Tenisu no ojisama (The Prince of Tennis, 2006): It’s been a hit manga, anime, radio show and even a series of stage musicals, so it’s no surprise that it's a live-action film also. It’s basically a kung fu film with tennis as the martial art. The hero is a tennis prodigy whose father is a legend of the tennis court. The boy struggles to live up to his father’s reputation and, as part of his school team, joins an elimination tournament to see which team will go to the Nationals. Fancy special effects bring the crazy tennis skills to life as drop shots don’t bounce but instead roll backwards, balls magically switch directions and one really scary opponent summons a solar eclipse and a rain storm! I watched it with a friend of mine who is a serious tennis player and he was impressed that the actors all had good form on the court, were apparently holding the racket and swinging it right. They did their homework, then, unlike, my friend tells me, the actors who played tennis in Woody Allen's Match Point.
Cape Spin (2012): My friend John co-directed this great documentary about the battle over Cape Wind, a proposed wind farm off the shores of Cape Cod. Some people want the green energy, others say it’s an eyesore that could be easily relocated and won’t even benefit the community. The point of the movie, as the title suggests, is to show how complicated these differences can become when the stakes are high. I came out of the movie thinking that the “third way” proposed by the filmmakers, a decentralized approach to alternative energy in which municipalities, private individuals and private institutions get their own personal wind turbines and solar panels. Those who have done it, either democratically within their community or on private property, have been producing more energy than they use. The centralized approach is handy for putting hundreds of millions of dollars into the pockets of developers (who in turn will no doubt use some of that cash to thank the politicians who facilitated their project) and is likely to empower the few, not the many. But, you ask, who can afford the "third way"? Cape Cod can, apparently. The battle over Cape Wind isn’t over but by the end of the decade or so covered by the movie, the pro-Cape Wind and anti-Cape Wind people had spent a combined $70 million on getting their message out.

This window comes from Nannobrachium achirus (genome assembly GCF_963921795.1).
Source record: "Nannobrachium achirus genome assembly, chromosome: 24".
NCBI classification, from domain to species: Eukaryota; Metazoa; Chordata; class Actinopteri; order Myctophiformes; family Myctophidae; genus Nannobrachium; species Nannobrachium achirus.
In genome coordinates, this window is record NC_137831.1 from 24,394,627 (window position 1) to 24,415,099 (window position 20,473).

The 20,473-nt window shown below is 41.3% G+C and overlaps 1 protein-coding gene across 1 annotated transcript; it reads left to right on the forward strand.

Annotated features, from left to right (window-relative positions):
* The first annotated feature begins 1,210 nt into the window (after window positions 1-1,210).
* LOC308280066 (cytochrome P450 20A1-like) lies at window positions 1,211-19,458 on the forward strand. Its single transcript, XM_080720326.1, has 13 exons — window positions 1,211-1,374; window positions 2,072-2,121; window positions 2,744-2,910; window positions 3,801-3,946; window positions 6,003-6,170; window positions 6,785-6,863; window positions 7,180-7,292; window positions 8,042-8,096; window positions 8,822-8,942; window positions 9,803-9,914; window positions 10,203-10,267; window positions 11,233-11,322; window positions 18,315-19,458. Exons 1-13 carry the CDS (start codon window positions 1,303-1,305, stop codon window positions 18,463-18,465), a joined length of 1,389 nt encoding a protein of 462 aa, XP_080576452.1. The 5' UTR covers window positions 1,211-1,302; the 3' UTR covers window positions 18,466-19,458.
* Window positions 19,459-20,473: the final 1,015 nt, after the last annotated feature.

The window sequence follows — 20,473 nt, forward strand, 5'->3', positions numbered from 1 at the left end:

Che sau (Motorway, 2012): The basics are pretty familiar: the hot-headed rookie cop and the seasoned veteran who just wants to make it to retirement. But Hong Kong filmmakers have always been good at stripping a story down to its essentials and the essentials of Motorway are driving scenes, lots of them, elegantly photographed and crisply edited. A crime gang needs to get a crook out of prison for a jewel heist and brings a notorious wheelman out of retirement to do the job. This guy tunes up his old car and then executes a dazzlingly competent escape. He promises that in his car, you will be safe. The older cop, played by Anthony Wong, was neary killed trying to out-drive this guy years ago, and when he's forced to confront him again it feels almost like a scene from Jaws. Perhaps inspired by the success of Drive, this movie combines the fatalism of French crime movies with the stylish but brisk and no-nonsense approach to action sequences that put Hong Kong crime movies on the map.
The Flying Scot (1957): The first twelve minutes have no dialogue at all. We watch as three men and a woman execute the daring robbery of a huge amount of cash from a moving train. Everything is timed to perfection and goes off without a hitch. This turns out not to be really happening, though. It’s the visualization of the plan, being explained by one member of the gang to the others. His audience is skeptical but he insists that there’s practically no risk at all. In heist movies, I love it when a plan comes apart. When the crooks get on the real train, filled with real people in all their infuriating, unpredictable humanity, nothing at all goes the way it's supposed to. Ralph Smart, creator of Danger Man, co-wrote the story of this efficient and enjoyable crime drama. It shares with Danger Man a light touch, a brisk pace and an understated sense of irony.